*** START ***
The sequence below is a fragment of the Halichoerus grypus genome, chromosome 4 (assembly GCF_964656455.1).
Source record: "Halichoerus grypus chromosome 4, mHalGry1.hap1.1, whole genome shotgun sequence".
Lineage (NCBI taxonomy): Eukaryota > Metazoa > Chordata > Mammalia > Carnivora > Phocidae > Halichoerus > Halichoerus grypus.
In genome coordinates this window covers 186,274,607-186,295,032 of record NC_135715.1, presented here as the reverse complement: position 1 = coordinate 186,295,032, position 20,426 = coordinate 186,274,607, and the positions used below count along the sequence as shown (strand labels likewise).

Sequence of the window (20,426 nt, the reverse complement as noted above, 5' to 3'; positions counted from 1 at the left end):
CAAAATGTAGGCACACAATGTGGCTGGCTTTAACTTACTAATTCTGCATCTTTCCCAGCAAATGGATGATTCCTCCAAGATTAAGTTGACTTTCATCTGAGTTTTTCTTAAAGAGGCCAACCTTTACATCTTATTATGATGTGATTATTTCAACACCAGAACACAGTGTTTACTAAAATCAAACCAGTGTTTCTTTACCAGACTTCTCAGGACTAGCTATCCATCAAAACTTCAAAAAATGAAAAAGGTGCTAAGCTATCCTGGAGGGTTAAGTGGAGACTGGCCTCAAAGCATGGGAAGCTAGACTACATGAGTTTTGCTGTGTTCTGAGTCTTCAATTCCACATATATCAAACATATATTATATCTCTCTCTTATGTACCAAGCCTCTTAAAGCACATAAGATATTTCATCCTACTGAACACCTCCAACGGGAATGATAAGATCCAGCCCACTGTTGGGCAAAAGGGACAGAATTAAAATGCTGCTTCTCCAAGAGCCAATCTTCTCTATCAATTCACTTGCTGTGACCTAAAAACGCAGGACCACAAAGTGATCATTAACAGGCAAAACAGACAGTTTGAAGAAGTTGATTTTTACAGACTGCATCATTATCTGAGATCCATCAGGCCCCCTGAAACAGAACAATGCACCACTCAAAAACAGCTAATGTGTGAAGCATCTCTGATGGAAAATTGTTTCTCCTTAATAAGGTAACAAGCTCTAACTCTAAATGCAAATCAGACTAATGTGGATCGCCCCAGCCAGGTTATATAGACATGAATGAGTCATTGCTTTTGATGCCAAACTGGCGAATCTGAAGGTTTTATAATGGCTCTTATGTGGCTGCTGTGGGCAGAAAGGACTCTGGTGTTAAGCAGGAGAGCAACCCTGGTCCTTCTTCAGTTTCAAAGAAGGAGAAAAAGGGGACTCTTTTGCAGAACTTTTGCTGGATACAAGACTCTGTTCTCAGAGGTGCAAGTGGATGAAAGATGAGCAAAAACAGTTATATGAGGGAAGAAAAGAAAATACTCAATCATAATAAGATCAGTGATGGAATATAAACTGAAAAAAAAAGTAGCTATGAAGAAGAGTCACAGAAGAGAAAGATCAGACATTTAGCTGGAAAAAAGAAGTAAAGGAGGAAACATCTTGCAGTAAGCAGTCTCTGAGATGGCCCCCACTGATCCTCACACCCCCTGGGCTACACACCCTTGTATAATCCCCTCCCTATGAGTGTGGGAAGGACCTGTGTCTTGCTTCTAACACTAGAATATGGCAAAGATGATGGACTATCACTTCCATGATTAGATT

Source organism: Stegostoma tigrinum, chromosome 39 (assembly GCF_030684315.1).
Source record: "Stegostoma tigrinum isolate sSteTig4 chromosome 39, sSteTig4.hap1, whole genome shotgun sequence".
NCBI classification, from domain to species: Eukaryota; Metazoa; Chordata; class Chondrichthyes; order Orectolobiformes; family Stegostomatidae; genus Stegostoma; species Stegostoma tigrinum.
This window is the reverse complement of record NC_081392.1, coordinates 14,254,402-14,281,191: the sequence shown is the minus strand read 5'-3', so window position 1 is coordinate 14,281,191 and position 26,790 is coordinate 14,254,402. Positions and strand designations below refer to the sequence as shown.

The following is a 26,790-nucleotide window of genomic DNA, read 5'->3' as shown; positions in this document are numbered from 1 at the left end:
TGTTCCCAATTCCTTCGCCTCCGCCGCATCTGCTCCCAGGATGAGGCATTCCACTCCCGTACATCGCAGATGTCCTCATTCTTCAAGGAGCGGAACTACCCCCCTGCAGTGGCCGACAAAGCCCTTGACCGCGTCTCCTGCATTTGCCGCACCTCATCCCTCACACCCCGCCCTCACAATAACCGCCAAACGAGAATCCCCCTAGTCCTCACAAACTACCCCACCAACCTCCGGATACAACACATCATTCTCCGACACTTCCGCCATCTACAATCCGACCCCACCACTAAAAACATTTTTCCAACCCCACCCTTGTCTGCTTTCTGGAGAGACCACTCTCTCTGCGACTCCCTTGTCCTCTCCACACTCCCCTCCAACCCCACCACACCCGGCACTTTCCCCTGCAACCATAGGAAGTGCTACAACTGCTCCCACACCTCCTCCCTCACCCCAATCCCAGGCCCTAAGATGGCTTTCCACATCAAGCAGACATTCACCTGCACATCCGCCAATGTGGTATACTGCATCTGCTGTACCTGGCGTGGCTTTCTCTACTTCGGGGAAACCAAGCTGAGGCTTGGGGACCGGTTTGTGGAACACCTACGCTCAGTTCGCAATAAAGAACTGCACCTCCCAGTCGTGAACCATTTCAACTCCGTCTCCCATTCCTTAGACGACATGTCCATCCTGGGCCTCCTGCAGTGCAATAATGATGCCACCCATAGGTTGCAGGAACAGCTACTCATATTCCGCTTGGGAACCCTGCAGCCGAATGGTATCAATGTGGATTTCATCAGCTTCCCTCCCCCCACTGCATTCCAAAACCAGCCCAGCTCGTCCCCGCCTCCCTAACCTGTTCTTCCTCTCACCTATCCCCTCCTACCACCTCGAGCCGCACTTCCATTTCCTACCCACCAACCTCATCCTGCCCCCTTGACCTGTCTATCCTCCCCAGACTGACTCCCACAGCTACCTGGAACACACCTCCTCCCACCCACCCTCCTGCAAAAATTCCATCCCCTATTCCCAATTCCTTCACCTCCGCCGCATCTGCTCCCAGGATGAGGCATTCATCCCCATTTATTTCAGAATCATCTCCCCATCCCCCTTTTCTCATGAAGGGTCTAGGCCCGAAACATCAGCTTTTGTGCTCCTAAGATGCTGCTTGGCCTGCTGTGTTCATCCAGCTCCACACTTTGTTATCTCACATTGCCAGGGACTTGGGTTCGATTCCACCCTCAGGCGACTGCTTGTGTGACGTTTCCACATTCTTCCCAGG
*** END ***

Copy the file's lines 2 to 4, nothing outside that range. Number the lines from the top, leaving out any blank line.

Source record: "Halichoerus grypus chromosome 4, mHalGry1.hap1.1, whole genome shotgun sequence".
Lineage (NCBI taxonomy): Eukaryota > Metazoa > Chordata > Mammalia > Carnivora > Phocidae > Halichoerus > Halichoerus grypus.
In genome coordinates this window covers 186,274,607-186,295,032 of record NC_135715.1, presented here as the reverse complement: position 1 = coordinate 186,295,032, position 20,426 = coordinate 186,274,607, and the positions used below count along the sequence as shown (strand labels likewise).